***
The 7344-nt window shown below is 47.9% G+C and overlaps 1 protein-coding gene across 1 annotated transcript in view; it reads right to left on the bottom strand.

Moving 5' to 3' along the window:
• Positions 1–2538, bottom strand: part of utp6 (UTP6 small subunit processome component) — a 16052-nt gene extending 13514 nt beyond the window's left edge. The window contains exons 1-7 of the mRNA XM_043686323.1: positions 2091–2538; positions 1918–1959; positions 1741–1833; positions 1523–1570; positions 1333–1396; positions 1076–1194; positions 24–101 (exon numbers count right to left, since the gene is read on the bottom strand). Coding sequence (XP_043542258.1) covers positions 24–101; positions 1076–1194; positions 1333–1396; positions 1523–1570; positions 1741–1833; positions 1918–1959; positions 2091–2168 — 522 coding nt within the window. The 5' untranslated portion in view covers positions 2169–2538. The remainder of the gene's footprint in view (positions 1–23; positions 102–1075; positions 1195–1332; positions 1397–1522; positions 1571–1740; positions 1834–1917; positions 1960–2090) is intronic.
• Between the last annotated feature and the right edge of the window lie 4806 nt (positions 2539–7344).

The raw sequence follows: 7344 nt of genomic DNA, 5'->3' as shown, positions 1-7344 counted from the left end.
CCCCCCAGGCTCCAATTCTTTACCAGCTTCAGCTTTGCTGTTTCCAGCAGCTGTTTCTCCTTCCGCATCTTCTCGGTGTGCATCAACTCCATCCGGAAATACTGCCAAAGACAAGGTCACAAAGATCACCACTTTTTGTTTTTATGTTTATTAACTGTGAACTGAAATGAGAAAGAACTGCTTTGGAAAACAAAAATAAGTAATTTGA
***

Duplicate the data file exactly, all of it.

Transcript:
The 7344-nt window shown below is 47.9% G+C and overlaps 1 protein-coding gene across 1 annotated transcript in view; it reads right to left on the bottom strand.

Moving 5' to 3' along the window:
• Positions 1–2538, bottom strand: part of utp6 (UTP6 small subunit processome component) — a 16052-nt gene extending 13514 nt beyond the window's left edge. The window contains exons 1-7 of the mRNA XM_043686323.1: positions 2091–2538; positions 1918–1959; positions 1741–1833; positions 1523–1570; positions 1333–1396; positions 1076–1194; positions 24–101 (exon numbers count right to left, since the gene is read on the bottom strand). Coding sequence (XP_043542258.1) covers positions 24–101; positions 1076–1194; positions 1333–1396; positions 1523–1570; positions 1741–1833; positions 1918–1959; positions 2091–2168 — 522 coding nt within the window. The 5' untranslated portion in view covers positions 2169–2538. The remainder of the gene's footprint in view (positions 1–23; positions 102–1075; positions 1195–1332; positions 1397–1522; positions 1571–1740; positions 1834–1917; positions 1960–2090) is intronic.
• Between the last annotated feature and the right edge of the window lie 4806 nt (positions 2539–7344).

The raw sequence follows: 7344 nt of genomic DNA, 5'->3' as shown, positions 1-7344 counted from the left end.
CCCCCCAGGCTCCAATTCTTTACCAGCTTCAGCTTTGCTGTTTCCAGCAGCTGTTTCTCCTTCCGCATCTTCTCGGTGTGCATCAACTCCATCCGGAAATACTGCCAAAGACAAGGTCACAAAGATCACCACTTTTTGTTTTTATGTTTATTAACTGTGAACTGAAATGAGAAAGAACTGCTTTGGAAAACAAAAATAAGTAATTTGA